Police to Wear Video Cameras

A South Carolina police officer was charged with murder for killing a man after shooting at him 8 times as he ran away. The shooting was captured by video on a cell phone and the video was published by the New York Times.

Unfortunately this is not the first time a situation like this has occurred. From the same BBC article:

US police: Controversial recent killings

April 2015: Walter Lamer Scott, 50, is shot eight times in South Carolina as he runs away from Officer Michael Slager. Mr Scott dies at the scene. The shooting is captured on video and Mr Slager is charged with murder.

December 2014: Jerame Reid, 36, is shot dead during a routine traffic stop in New Jersey. An officer claims Mr Reid was reaching for a gun, but video footage seems to suggest he was attempting to step out of the car, hands raised.

November 2014: Tamir Rice, a 12-year-old boy, is shot dead in a playground by Cleveland police after a local resident reports he is pointing a gun at passers by. The gun turns out to be a toy. A grand jury will decide whether police will face charges.

August 2014: Michael Brown, an unarmed 18-year-old, is shot dead by Officer Darren Wilson in Ferguson, Missouri. The shooting leads to protests, first in Ferguson and later nationwide. A grand jury decides not to charge Mr Wilson.

July 2014: Eric Garner, an asthma sufferer, is stopped by police in New York and placed in a chokehold after refusing to be handcuffed. He dies despite repeatedly telling officers he cannot breathe. No police are charged.

March 2014: James Boyd, an unarmed homeless man camping in Alberquerque, is shot dead by two officers. Video of the incident leads prosecutors to say the officers acted with “deliberate intention” and they are charged.

As seen above, videos released of the incident have been a common thread. Often bystanders will become citizen journalists and film what is going on. Since Ferguson, police departments have considered adding body cameras to police officers as an extra method to combat speculation when incidents occur.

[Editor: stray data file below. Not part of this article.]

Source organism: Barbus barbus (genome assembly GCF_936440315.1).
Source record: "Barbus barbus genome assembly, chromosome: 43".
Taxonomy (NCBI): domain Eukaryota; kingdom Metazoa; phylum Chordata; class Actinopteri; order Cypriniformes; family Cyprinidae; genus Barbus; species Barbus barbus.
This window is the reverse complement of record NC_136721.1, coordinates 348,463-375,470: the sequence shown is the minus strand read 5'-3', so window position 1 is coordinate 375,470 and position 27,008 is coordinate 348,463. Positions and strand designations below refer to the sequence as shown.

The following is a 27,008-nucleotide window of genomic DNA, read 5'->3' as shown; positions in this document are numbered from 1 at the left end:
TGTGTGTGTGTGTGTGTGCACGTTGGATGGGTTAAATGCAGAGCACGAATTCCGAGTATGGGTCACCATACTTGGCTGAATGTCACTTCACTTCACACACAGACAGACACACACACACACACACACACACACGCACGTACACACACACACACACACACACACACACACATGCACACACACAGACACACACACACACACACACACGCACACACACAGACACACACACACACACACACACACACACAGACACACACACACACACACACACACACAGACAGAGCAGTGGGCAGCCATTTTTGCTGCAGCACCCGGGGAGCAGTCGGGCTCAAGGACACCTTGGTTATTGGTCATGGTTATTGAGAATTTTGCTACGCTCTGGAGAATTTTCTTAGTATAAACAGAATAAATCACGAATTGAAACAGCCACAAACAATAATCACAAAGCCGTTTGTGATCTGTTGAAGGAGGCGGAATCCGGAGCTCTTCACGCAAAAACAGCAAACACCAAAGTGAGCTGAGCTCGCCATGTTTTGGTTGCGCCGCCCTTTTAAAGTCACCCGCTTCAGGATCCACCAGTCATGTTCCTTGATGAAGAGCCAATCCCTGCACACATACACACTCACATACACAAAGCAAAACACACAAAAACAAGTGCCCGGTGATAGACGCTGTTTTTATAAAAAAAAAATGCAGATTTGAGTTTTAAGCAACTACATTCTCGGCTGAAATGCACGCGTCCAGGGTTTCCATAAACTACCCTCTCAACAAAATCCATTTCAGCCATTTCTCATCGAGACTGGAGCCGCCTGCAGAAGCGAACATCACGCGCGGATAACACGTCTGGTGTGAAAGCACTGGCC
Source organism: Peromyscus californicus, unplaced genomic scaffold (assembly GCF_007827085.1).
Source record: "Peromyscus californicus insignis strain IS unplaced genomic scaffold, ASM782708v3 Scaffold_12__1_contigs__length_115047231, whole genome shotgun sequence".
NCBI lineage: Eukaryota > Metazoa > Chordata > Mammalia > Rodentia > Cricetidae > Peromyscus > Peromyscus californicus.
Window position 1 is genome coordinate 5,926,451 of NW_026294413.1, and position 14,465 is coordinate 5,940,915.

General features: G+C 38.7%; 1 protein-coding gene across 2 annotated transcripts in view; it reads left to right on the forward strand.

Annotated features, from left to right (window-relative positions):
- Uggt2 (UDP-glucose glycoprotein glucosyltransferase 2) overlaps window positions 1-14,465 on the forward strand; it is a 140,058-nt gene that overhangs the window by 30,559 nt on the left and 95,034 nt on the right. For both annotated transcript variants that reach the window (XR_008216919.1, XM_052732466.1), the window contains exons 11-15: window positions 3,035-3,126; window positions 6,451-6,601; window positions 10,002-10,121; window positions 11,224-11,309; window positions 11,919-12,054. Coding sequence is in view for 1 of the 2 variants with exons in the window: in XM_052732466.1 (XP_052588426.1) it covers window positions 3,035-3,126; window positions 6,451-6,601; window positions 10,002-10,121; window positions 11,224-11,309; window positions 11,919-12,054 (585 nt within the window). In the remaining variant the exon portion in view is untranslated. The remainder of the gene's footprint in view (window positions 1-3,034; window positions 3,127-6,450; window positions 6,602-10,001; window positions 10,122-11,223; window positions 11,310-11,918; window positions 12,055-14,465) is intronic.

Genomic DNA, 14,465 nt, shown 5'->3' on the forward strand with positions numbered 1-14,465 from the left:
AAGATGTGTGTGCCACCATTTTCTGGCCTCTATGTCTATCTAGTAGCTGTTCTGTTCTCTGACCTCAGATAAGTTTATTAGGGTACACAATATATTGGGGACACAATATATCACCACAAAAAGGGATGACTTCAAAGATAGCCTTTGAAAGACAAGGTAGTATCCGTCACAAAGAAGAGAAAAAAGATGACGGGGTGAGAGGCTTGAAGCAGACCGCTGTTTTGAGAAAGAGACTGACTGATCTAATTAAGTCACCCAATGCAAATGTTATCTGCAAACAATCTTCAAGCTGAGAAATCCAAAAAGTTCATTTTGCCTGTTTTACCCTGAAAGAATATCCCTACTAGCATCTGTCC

Carrboro is going to test the idea with a new body camera policy for Carrboro police, which is in the drafting process. But will it help?

Because of North Carolina law the police officers would not have to tell you the interactions were being recorded. Is that ethical? And what would happen to the videos? Would they become public information?

I think adding videos to police officers is the correct next step. People have already been videoing situations and then the video goes viral, fueling the fire. The cameras would be a helpful reminder to police that someone is always watching and a check on their actions. Eventually it would probably become common knowledge that police will be videoing you, but then people lose a sense of a right to privacy.

So where is the line drawn? Who gets to see the videos? Do they become public information such as police records?

Written in the DTH article about the Carrboro police, Alderwoman Michelle Johnson said, “Body cameras won’t address the issues of policing and racial profiling.”

Sadly, she’s probably right but it’s a step in the right direction to hopefully prevent further injustice situations from occurring.


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